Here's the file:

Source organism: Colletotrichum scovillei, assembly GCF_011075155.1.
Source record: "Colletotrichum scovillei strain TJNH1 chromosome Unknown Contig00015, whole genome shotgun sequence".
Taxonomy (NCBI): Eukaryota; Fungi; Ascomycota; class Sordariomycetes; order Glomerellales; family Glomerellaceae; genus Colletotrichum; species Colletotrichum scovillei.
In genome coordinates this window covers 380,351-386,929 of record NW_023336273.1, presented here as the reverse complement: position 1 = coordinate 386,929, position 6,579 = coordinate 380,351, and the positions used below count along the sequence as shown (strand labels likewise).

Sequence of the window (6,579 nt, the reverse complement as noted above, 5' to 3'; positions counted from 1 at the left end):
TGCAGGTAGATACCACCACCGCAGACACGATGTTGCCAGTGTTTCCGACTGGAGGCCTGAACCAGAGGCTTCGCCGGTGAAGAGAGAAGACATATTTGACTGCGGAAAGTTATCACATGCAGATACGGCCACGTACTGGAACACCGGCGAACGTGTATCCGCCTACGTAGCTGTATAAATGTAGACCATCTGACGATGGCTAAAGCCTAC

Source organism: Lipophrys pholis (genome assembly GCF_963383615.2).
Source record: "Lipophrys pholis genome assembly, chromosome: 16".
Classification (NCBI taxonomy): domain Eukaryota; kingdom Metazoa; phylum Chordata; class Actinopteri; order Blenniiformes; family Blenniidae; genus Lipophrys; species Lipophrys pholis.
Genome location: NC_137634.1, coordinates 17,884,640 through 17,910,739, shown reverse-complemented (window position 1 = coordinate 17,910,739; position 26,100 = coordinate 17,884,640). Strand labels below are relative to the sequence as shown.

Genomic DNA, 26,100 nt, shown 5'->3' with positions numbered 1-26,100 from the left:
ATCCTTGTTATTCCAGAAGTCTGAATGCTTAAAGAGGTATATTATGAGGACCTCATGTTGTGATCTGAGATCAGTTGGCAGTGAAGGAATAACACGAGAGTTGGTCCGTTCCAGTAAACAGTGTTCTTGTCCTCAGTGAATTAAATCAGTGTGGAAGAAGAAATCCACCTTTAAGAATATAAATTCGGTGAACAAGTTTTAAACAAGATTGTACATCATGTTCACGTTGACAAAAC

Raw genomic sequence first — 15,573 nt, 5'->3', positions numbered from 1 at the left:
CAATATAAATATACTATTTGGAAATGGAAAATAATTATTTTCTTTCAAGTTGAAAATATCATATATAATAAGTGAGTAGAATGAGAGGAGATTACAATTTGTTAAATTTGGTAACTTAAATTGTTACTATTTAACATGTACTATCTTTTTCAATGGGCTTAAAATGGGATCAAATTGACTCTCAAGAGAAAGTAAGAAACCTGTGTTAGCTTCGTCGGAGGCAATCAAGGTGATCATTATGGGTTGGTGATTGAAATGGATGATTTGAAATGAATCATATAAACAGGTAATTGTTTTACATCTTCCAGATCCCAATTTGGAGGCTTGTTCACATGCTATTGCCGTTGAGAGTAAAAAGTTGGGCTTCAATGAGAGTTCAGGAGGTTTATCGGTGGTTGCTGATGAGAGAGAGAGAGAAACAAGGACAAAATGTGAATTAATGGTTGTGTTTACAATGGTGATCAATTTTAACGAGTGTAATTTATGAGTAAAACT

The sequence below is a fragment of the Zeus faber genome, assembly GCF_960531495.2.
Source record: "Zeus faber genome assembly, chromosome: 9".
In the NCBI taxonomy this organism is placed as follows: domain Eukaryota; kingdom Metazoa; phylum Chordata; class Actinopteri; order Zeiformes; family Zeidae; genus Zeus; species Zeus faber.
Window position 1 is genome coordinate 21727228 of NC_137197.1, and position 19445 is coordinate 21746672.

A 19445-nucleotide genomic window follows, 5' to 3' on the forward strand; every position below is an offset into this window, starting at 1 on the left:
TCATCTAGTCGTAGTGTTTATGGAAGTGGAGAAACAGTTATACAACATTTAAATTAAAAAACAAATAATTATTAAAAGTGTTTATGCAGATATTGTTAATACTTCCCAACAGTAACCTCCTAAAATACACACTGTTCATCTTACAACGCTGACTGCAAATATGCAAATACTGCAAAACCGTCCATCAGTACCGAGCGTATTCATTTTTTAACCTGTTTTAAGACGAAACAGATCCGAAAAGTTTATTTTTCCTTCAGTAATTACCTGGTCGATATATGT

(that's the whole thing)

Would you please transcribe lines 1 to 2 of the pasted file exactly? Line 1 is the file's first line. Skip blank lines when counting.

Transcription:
Source organism: Colletotrichum scovillei, assembly GCF_011075155.1.
Source record: "Colletotrichum scovillei strain TJNH1 chromosome Unknown Contig00015, whole genome shotgun sequence".